The impact is that we end up with multiple systems that may or may not have the ability to integrate. There is also the possibility that we develop or configure systems that are defined without consideration as to how other systems are configured. This could result in very complex intermediary systems that are required in order to tell each system what respective fields of data they can talk to in other systems. These are incredibly difficult to test and even more difficult to maintain.
The solution is to build and enforce adherence to the approved corporate technology strategy. Variances should be discouraged.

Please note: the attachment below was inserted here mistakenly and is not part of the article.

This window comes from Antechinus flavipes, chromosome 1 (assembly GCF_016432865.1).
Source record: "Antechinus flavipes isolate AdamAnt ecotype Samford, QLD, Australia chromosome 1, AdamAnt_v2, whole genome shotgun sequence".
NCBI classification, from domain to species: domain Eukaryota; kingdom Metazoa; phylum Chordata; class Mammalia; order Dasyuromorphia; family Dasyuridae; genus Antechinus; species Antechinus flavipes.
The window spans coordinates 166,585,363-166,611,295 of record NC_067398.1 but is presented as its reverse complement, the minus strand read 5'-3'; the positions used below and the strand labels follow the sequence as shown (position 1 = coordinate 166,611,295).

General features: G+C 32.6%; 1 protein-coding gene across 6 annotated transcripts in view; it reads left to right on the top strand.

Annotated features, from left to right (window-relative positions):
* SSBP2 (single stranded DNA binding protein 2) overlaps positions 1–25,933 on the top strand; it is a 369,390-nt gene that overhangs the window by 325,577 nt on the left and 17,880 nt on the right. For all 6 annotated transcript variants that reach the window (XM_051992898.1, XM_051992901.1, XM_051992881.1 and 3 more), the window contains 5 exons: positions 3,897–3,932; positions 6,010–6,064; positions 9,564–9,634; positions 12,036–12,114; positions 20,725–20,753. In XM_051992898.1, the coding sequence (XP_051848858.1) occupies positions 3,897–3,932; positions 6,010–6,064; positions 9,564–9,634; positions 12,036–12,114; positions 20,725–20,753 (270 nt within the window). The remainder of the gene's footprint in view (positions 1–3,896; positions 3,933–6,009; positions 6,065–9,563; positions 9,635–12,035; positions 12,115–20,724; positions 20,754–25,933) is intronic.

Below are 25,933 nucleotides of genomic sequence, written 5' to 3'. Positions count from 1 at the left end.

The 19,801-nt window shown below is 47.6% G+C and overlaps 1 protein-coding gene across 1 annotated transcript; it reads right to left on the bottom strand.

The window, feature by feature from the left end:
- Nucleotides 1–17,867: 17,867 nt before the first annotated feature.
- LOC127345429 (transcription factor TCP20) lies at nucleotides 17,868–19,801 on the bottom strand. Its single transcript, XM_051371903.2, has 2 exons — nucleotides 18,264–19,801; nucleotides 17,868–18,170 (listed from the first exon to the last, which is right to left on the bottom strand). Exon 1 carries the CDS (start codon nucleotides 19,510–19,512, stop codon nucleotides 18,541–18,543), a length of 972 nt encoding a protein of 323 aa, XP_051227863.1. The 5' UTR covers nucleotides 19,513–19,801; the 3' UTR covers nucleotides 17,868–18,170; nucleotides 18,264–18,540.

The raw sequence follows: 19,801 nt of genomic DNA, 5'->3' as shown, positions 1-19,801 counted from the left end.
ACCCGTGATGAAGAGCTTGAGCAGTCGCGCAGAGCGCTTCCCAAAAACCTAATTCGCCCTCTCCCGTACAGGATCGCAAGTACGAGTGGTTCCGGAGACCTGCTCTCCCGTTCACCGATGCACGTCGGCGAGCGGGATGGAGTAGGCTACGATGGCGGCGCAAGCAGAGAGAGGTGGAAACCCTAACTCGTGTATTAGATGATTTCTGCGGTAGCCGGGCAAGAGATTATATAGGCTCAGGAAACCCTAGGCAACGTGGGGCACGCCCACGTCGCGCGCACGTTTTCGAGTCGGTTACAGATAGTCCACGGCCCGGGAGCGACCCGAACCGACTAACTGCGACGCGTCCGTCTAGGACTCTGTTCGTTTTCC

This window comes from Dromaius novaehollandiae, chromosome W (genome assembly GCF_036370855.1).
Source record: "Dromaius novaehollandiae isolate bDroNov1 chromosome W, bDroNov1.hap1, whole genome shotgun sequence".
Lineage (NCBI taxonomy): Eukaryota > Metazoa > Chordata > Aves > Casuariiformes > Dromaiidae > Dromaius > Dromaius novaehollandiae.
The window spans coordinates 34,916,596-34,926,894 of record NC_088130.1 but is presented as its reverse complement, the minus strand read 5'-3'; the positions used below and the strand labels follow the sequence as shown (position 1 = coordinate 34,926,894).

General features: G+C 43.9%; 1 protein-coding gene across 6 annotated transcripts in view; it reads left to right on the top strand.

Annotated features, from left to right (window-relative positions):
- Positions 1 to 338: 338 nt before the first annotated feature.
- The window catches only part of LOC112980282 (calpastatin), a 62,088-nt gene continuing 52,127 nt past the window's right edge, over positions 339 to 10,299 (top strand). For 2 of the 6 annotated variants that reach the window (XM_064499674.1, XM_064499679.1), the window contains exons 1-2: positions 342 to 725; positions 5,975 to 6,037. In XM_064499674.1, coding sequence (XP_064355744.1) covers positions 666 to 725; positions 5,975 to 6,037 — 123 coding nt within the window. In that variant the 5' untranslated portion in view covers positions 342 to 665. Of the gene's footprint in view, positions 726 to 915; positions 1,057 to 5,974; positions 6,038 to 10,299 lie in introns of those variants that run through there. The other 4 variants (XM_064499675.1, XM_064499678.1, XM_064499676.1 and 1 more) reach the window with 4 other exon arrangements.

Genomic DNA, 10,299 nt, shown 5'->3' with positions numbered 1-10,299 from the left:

We live in the age of the matrix organization. Seldom do we engage a project organization to take on projects on our behalf. Rather, we borrow pieces of people’s time to complete technology projects in addition to their regular operational roles. If managed well, this is a great solution as we benefit from the corporate knowledge that these resources bring. But we must factor in the time that these resources are not available to our project due to other responsibilities and deadlines. This means that the time required to complete the project is much longer than if a dedicated team of resources were to be engaged.